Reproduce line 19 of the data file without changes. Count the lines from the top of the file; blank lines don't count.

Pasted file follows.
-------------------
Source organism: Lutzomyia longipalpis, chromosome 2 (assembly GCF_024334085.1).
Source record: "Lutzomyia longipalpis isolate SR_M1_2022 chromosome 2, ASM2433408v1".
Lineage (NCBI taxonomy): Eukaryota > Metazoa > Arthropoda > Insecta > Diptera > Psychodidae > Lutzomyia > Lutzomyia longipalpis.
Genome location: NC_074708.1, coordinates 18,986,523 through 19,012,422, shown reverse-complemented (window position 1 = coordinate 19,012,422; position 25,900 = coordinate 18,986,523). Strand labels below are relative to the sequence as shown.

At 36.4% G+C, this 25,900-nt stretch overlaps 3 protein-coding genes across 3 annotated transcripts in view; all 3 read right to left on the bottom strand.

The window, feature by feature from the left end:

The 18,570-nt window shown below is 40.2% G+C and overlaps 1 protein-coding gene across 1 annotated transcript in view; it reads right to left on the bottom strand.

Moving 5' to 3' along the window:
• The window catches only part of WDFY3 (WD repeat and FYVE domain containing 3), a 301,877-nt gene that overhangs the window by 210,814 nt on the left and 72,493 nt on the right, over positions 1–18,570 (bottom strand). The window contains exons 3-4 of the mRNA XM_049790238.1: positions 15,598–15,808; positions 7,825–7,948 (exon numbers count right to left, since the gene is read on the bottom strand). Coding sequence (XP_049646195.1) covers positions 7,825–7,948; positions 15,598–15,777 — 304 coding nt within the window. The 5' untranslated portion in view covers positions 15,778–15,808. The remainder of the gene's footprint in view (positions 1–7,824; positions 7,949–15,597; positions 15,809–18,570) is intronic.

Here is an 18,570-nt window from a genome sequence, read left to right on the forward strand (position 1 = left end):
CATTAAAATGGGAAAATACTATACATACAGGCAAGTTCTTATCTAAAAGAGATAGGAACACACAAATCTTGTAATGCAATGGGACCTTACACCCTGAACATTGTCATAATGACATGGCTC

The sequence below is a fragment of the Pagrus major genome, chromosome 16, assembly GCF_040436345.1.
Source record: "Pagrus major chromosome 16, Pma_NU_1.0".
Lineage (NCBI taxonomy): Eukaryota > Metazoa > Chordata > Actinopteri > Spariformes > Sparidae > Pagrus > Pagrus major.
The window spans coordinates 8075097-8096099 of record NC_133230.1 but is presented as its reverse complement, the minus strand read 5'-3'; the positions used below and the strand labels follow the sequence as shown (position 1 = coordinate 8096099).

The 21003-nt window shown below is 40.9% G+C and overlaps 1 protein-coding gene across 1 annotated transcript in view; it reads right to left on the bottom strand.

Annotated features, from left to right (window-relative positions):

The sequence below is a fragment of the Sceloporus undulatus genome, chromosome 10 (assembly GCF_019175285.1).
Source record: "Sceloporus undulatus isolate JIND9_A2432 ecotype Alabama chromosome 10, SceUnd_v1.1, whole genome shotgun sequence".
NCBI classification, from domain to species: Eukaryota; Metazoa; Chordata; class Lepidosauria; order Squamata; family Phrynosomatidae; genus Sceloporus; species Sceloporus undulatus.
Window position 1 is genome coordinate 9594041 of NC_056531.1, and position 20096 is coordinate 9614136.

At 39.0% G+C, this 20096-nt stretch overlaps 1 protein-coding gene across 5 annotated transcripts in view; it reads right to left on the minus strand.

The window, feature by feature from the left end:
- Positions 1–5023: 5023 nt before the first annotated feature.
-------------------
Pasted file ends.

Source record: "Sceloporus undulatus isolate JIND9_A2432 ecotype Alabama chromosome 10, SceUnd_v1.1, whole genome shotgun sequence".